Dear ladies and gentlemen,
Let's do a quick scan. Just the past few months.
- Barclay's Bank and apparently many others, rigged the benchmark borrowing rate, LIBOR, to favor their own interests.
- MF GLobal raided (stole?) investor funds and went belly up.
- GlaxoSmithKline pled guilty to a crime and paid a $3 billion fine for illegal drug marketing for, among other things, promoting the antidepressant Paxil for children when, in fact, it can cause suicidal behavior in kids.
- The French drug giant Servier is on trial for selling a diabetes drug for around ten years after it learned it caused heart disease. As many as 2000 people died.
- News Corporation hacked into the phone messages of a murdered kid, paid off the cops and others, and covered it all up.
- Japan's Olympus, the camera maker, cooked its books to hide massive losses.
- JPMorgan secretly pushed mutual-fund clients into its own brand of mutual funds, which performed poorly and charged high fees. (I skipped the $6 billion trading loss scandal)
- Bankers at GE Capital paid and took bribes in exchange for business "in a breathtakingly broad scheme to skim billions of dollars from the coffers of cities and small towns across America," according to Matt Taibbi of Rolling Stone.
- Walmart systematically bribed officials in Mexico to obtain approvals and permits, all of which was approved at headquarters.
- And top it all off, last week we learn that investment analysts have been illegally tipping off the big hedge funds about bad and good news affecting a companies worth.
This is just the recent stuff. It doesn't include the mortgage scandals, or the lying and cheating that provoked the international financial meltdown of 2008. I clearly could go on. And on.
Until now, there's been an unexamined assumption that bad people will do bad things to be sure, but our system is fundamentally honest and open. Capitalism has its excesses, but the free market disciplines dishonesty and it can be controlled by market forces. But there will come a point when people's attitudes will change.
Question are being asked. At what point does this go from being a slew of scandals to systematic corruption? Is business fundamentally dishonest and stacked in the interest of a few powerful insiders while the rest of us pay the price? Are the free markets not really free? Are the thieves running the system? Maybe it's not a few bad apples, maybe it's the whole damn barrel.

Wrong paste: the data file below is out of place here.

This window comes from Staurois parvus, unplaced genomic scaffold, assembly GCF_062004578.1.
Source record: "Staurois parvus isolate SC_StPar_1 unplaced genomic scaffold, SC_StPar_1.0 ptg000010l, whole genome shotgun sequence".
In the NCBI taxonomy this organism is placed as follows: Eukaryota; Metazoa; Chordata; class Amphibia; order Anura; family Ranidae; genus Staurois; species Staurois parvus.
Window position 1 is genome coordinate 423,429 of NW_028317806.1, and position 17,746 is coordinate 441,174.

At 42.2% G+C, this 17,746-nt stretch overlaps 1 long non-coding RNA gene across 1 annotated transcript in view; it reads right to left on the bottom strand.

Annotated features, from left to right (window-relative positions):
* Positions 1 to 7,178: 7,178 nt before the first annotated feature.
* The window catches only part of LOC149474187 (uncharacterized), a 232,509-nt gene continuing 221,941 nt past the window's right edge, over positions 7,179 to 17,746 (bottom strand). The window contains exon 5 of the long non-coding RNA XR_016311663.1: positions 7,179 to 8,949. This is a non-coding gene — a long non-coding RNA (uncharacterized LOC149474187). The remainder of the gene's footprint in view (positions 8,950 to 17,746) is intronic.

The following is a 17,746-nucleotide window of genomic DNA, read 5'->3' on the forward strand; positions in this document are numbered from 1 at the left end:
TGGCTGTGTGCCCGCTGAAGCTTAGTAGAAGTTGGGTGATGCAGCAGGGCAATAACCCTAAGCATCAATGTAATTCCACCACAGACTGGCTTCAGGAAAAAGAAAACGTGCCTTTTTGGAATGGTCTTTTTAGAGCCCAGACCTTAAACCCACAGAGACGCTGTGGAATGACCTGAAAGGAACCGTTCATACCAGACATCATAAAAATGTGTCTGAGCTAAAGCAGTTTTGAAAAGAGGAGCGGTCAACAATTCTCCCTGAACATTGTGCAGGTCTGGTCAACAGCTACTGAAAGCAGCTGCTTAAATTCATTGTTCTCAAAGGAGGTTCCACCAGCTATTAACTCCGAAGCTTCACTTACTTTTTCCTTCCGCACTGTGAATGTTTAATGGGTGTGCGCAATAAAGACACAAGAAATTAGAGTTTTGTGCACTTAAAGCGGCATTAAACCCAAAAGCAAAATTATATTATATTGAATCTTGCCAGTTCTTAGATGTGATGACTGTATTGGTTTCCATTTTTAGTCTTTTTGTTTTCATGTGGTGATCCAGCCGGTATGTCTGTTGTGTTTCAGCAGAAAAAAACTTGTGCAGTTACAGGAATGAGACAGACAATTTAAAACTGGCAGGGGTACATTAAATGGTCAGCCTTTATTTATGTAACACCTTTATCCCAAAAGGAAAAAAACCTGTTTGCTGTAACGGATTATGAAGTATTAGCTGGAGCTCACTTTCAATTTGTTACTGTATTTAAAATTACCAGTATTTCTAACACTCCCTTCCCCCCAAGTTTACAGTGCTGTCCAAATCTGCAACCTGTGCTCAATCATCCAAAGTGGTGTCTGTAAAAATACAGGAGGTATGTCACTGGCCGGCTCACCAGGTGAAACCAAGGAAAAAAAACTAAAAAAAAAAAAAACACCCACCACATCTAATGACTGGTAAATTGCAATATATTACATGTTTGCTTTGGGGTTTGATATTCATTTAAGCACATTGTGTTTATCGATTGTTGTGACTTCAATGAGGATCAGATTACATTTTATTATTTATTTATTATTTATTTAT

And it won't stop with questions. This dynamic is not a matter of law and sober analysis. It is a quintessentially political and social process, in our democracy. The people, now, soon or never, will conclude that our economy is not operating in their interest. The anti-government, anti-regulation, pro-corporation attitudes of the past few years will vanish as quickly as they came. In their place will come a Teddy Roosevelt-like attack on "malefactors of great wealth" and corporate barons, and banks. The rhetoric and policies of William Jennings Bryan, and Norman Thomas and FDR and Occupy Wall Street will reemerge.
This letter is addressed first to the leaders of the corporate community. I don't expect agreement with the analysis or the prediction. But these are smart people. And if there isn't a voice from the business community that acknowledges the tidal wave of corruption in the business community, there will be voices outside the community. And people will listen.
It's also addressed to Obama/Romney. Whether by ideology or political calculation, one of them will seize the moment. Or might seize the moment. Obama's electoral strategy has trapped him in an anti-Bain campaign, when the country is ready for more. And Romney is smart enough to understand all this, but he's trapped in a Republican party that has been bought and paid for by right-wing corporate dollars.
To the Occupy Wall Street people, who politicized this conversation a year ago, you're about to get a second bite at the apple. If this continues, something will change. It's already in the air. Just a few more thieving, cheating outbreaks. Carpe Diem.
As was said years ago, "You don't have to be a weatherman to see which way the wind is blowing." Think about it.